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Old 02-16-2005, 09:05 AM   #1
bruse
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compile kernal...


hello i am mandrake 10.0
may i know the answers.....
1)why do we need to compile the kernal....
2)why can 't just install the kernal is enough
3)how many kernal's i may use(i maen maximum number of kernals)
4)how to remove one of them?
5)during compillation what is happening...

thanks....
 
Old 02-16-2005, 09:14 AM   #2
masand
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1.)to get a custom kernel ,which will be more according to ur needs

2.)did not get ur question

3.)any no. of kernel ,but u can have the entry of a limited no. of kernels to your grub/lilo

4.)just remove there files for ur /boot and corresponding entry from grub/lilo.conf

5.)the code of the kernel is being compiled according to your config.

regards

5.)
 
Old 02-16-2005, 09:19 AM   #3
bruse
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if i have two kernals...
than could i have two /boot directory
or two / directory
 
Old 02-16-2005, 10:03 AM   #4
bunnadik
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You normally don't need to compile a kernel, the one installed is usually enough.

As masand pointed out, if you don't like the options selected by MDK or you want to add some
patch or generally have more control of the kernel, you can compile one to your own taste.

You can only use one kernel at a time. Physically the different kernels lie in the same /boot and they mount the same / .

Look at it as if the kernel was a fork. You can have many different forks in your cupboard. If you're having a fine meal
you might use the expensive fork, if you're having beans and saussage you might use the cheap, scruffy looking one.
But whichever fork you use, you put it in the same mouth (hopefully) and you (normally) use only one at a time.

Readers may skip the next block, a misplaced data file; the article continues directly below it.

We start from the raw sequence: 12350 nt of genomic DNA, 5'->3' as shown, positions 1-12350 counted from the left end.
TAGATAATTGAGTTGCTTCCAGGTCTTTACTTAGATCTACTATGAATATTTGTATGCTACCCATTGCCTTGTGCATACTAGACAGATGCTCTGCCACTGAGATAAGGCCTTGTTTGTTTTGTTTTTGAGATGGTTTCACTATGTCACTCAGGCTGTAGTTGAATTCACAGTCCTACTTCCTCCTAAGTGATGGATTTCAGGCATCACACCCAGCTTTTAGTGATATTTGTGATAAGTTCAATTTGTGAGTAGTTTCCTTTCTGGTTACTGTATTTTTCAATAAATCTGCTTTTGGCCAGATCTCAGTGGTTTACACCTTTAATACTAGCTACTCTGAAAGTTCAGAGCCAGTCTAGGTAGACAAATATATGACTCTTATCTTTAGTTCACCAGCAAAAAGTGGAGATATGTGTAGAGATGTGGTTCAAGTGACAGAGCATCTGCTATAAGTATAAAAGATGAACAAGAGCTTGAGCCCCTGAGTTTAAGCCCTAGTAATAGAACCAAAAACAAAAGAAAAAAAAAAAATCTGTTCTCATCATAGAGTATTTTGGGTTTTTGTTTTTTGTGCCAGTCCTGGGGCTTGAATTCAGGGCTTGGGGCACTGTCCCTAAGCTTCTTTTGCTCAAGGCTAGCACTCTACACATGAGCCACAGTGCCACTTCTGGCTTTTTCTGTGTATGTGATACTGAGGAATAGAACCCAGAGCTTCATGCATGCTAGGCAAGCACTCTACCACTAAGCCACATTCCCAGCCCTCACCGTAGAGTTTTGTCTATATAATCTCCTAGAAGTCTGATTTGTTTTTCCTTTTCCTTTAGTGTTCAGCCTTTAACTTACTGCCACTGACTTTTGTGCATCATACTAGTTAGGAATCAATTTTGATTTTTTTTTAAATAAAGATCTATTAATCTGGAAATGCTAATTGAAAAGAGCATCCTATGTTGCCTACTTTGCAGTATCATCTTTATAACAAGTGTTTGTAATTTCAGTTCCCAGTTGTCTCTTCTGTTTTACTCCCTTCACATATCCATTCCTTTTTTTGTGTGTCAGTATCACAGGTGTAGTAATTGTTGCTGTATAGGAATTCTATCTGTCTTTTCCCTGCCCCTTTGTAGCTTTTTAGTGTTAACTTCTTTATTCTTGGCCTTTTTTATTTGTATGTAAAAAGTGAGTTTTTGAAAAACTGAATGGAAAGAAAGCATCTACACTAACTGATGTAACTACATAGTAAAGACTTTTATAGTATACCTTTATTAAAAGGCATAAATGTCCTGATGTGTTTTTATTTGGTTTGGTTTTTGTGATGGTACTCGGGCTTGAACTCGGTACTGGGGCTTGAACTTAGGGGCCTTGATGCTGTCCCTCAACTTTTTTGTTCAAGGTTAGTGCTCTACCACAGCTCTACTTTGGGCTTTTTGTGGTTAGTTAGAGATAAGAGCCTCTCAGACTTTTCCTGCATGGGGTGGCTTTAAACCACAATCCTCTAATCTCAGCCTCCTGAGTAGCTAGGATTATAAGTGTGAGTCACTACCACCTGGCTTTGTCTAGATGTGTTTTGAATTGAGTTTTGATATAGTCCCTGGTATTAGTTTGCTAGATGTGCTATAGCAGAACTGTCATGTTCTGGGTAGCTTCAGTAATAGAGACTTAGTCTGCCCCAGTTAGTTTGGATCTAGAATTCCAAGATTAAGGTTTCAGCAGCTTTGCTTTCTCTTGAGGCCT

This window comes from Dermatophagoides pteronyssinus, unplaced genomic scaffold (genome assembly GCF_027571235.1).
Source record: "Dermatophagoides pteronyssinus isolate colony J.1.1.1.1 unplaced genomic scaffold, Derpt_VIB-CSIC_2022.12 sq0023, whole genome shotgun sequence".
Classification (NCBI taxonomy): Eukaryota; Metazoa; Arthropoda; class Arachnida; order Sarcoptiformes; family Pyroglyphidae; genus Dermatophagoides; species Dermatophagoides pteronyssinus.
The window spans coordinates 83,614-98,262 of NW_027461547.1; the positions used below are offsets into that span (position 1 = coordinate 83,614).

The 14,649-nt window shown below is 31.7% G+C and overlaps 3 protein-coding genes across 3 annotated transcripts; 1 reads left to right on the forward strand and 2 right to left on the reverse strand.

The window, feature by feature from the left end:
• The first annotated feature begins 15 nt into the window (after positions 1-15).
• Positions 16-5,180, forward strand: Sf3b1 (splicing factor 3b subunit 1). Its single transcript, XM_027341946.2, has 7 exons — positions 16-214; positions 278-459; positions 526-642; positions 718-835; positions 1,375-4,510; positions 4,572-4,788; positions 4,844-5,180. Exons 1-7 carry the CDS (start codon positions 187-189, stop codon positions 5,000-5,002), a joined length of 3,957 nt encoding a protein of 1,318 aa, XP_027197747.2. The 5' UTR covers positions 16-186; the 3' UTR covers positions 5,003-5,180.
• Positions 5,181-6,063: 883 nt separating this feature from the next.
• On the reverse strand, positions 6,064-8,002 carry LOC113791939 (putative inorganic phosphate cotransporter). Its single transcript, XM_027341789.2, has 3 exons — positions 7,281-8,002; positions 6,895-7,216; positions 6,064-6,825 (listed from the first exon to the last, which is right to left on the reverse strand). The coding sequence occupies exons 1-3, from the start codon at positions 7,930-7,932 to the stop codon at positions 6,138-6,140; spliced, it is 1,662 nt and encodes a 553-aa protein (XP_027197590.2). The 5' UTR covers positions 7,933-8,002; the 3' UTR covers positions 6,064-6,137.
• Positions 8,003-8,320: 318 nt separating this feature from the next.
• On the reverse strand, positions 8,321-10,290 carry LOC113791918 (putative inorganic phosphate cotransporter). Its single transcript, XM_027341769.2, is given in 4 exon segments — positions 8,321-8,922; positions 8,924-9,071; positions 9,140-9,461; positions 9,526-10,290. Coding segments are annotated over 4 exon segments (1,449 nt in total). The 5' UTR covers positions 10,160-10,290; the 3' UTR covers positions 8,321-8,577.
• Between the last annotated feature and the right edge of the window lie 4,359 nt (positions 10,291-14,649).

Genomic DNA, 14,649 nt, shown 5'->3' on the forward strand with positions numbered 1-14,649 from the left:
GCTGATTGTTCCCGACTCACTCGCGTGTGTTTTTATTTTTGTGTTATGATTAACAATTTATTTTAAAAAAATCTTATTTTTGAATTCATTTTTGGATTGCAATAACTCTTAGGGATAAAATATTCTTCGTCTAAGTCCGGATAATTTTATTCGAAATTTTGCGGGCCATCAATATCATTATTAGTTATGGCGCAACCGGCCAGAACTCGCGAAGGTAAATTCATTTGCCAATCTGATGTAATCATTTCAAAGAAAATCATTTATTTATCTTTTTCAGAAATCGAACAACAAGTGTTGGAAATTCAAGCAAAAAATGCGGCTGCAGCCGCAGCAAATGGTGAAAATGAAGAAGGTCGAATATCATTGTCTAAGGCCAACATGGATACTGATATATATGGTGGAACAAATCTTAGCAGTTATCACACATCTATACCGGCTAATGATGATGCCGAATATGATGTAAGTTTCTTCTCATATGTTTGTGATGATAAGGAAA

- Peder
 
Old 02-16-2005, 10:50 AM   #5
masand
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yes

as a newbie you should not get into these hassles

this will be better after you are some sort of advanced user

regards
 
Old 02-16-2005, 09:39 PM   #6
DeusExLinux
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I really like your fork analogy.. it's amazing..

But yeah, if you have more than one kernel, both kernels will reside in your /boot dir, you won't/can't have 2 (well, you can, but it's really no a good idea...) you won't have two / or two different /home/user directories either...

The kernel is the core of the operating system, which differs from your GUI (graphical user interface).

Unlike windows/osx, *nix systems use a Monolithic kernel (this means that, basically, everything is run through the kernel or modules in the kernel). Windows systems use a Microkernel, which is much smaller, and everything has to be loaded on top of it.

Check out this site: http://en.wikipedia.org/wiki/Kernel_...ter_science%29

Basically, you need to recomiple the kernel in Linux because if something isn't in it (support for a device/protocal/or whatever) you can add it, or take something out thats in there that you don't need. You can speed up or slow down your system depending on how much extra crap you have compiled into your kernel.

That's why you need to recompile, and even though you don't have to, I would recommend trying it once, just to play around. I always keep my old kernels, becuase if my newly recompiled one breaks cause of something I did to it, I can always boot into the older one. Cause, like someone else said, you can have as many kernels compiled as you want (I have about 3 on my system.. 2.4, 2.6, and my experimental 2.6.10 where I test settings and whatnot and try to tweak my system..... it keeps me from getting bored and destorying my computer in other ways) but you can only use one kernel at a time...

to delete one, just delete the image from your /boot directory, the source from /usr/src/ and the libs (from I forogt where)...

Also, you must have the kernel source installed on your system to recompile/compile.. You can use Mandrake's, which should be on your CD's, or you can download the offical non distro specific Vanilla Kernel, from www.kernel.org (that's the direct from source Linux Kernel from Linus' team)

Happy compiling!
 
  


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